The embodiment of the contact 10 shown in FIGS. 6-10 also includes a follower 104, which is constructed and which operates as described immediately below. The follower 104 comprises a tubular member 106 formed of any convenient material. The tubular member 106 contains a central interior bore 108 and an external collar 110. Acting between the collar 110 and a support member (not shown) to the right of the follower 104 is a coil compression spring 112. The coil compression spring 112 biases the follower 104 to the left. When the circuit interrupter is closed, the contacts 10 and 44 are engaged as depicted in FIG. 6 and the left end of the follower 104 is engaged by the arcing tip 48 and moved slightly rightwardly against the bias of the coil spring 12. As the contacts 10 and 44 begin to open, as depicted in FIG. 8, the left end of the follower 104 remains in abutment with the arcing tip 48 due to the action of the coil spring 112. When the contacts 10 and 44 are separated, as shown in FIG. 9, the follower 104 moves to its maximum leftward extent, at which point the collar 110 abuts the right surfces of the protrusions 92. In this position of the follower 104, the protrusions 92 and, indeed, the majority of the fingers 54 within the cavity 68 are shielded by the tubular member 106. Thus, should an arc, initially formed between the arcing tip 48 and the arcing contact 82, be blown into the passageway 86 or the cavity 68, such arc will not terminate on the fingers 54 or the protrusions 92 thereon. This prevents damage to the fingers 54 and their protrusions 92 by the arc. Furthermore, again as shown in FIG. 9, the bore 108 of the tubular member 106 conducts to the right contaminated arc-extinguishing gas. In the structure of FIGS. 1-5 where the follower 104 is not present, such contaminated gas which contains, among other things, metal vaporized by the arc, might freely mix with the gas being flowed by the nozzle 34, thereby decreasing the ability of the gas to extinguish the arc. Further, in the structure depicted in FIGS. 1-5 where the fingers 54 are defined by the slits 60, even if such contaminated gas does not immediately mix with the gas being flowed by the nozzle 34, it may pass between the fingers 54 and out of the slits 60 and back into the area of the arc to subsequently contaminate the arc-extinguishing gas, thereby reducing its effectiveness in extinguishing the arc. Thus, as shown in FIG. 9, the passageway 86, defined by the members 84 (with the stop surfaces 90 abutting) and the bore 108 of the tubular member 106, constitute, in effect, a nearly continuous conduit which may carry away from the area where arc extinguishment is occurring contaminated arc-extinguishing gas, which is blown into the female contact 10. As should be obvious, the follower 104 may also be used in the embodiment of FIGS. 1-5, with rightward movement of the follower 104 being limited by abutment between the collar 110 and the rivets 64.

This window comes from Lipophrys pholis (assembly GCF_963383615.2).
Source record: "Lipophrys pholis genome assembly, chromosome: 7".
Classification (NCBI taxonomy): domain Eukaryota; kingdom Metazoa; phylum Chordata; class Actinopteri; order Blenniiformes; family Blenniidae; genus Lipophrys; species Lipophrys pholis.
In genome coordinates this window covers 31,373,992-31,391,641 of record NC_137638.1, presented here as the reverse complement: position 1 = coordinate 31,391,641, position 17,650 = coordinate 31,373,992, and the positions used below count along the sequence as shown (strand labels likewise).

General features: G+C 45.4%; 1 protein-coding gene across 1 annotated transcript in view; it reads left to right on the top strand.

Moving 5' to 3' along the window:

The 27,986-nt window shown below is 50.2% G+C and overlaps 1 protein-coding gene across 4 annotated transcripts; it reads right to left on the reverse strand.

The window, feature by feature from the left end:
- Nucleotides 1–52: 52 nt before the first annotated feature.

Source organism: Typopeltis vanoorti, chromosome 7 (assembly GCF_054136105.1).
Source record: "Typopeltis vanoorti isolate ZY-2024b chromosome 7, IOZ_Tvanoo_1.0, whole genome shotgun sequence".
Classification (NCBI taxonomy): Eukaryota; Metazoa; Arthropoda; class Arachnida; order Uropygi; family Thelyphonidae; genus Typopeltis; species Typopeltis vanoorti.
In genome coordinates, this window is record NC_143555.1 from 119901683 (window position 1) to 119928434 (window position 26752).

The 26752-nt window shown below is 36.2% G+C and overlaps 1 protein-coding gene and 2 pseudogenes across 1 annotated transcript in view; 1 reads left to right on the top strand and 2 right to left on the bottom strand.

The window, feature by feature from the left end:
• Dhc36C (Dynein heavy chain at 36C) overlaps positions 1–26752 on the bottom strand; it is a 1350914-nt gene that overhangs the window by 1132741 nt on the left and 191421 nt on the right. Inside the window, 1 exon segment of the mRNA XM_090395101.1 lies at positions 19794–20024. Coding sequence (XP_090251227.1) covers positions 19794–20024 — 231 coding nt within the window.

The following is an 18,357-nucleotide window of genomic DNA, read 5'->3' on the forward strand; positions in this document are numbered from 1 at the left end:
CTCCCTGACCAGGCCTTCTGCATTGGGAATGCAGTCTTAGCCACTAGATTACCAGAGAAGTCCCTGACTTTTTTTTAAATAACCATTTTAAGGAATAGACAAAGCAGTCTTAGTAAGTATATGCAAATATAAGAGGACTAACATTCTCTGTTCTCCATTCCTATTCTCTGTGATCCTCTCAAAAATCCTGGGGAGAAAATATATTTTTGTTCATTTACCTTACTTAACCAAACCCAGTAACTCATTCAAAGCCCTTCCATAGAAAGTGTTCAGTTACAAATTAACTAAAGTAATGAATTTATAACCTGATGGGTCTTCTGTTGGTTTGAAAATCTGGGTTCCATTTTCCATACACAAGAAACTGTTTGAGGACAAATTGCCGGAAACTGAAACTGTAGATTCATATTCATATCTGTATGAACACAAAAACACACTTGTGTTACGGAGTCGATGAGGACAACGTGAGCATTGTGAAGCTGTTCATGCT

Referenced by
Citing PatentFiling datePublication dateApplicantTitle
US4562324 *Mar 29, 1984Dec 31, 1985S&C Electric CompanyElectrical contact for use in a current-interrupting unit
US4663504 *Aug 13, 1986May 5, 1987Raychem CorporationLoad break switch
US4716266 *Oct 15, 1986Dec 29, 1987Sace S.P.A. Costruzioni ElettromeccanicheElectrical arc quenching chamber, in particular for fluid-quenched circuit breakers
US4798924 *May 12, 1988Jan 17, 1989Bbc Brown Boveri & Co., Ltd.Compressed-gas breaker
US4901045 *Mar 20, 1989Feb 13, 1990Westinghouse Electric Corp.Secondary circuit breaker for distribution transformers
CN100490041CSep 11, 2006May 20, 2009浙江华仪电器科技股份有限公司Isolated switch main contact for circuit breaker combined electric appliance
DE102009043195A1 *Sep 26, 2009Mar 31, 2011Rwth AachenAbbrandelement zur Anordnung an einem Schaltkontakt eines Leistungsschalters
EP0290950A1 *May 5, 1988Nov 17, 1988BBC Brown Boveri AGPressurized-gas circuit breaker
Classifications
U.S. Classification200/252, 200/260, 218/11
International ClassificationH01H1/38
Cooperative ClassificationH01H1/385
European ClassificationH01H1/38B
Legal Events
DateCodeEventDescription
Apr 2, 1996FPExpired due to failure to pay maintenance fee
Effective date: 19960121
Jan 21, 1996LAPSLapse for failure to pay maintenance fees
Aug 29, 1995REMIMaintenance fee reminder mailed
Jul 2, 1991FPAYFee payment
Year of fee payment: 8
Jan 29, 1987FPAYFee payment
Year of fee payment: 4
Nov 8, 1982ASAssignment
Owner name: S & C ELECTRIC COMPANY, 6601 NORTH RIDGE BLVD., CH
Free format text: ASSIGNMENT OF ASSIGNORS INTEREST.;ASSIGNOR:LIN, CHESTER H.;REEL/FRAME:004067/0921
Effective date: 19821104